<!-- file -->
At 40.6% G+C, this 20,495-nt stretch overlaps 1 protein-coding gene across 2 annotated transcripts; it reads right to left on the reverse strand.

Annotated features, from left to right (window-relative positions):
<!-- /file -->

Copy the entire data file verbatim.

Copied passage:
At 40.6% G+C, this 20,495-nt stretch overlaps 1 protein-coding gene across 2 annotated transcripts; it reads right to left on the reverse strand.

Annotated features, from left to right (window-relative positions):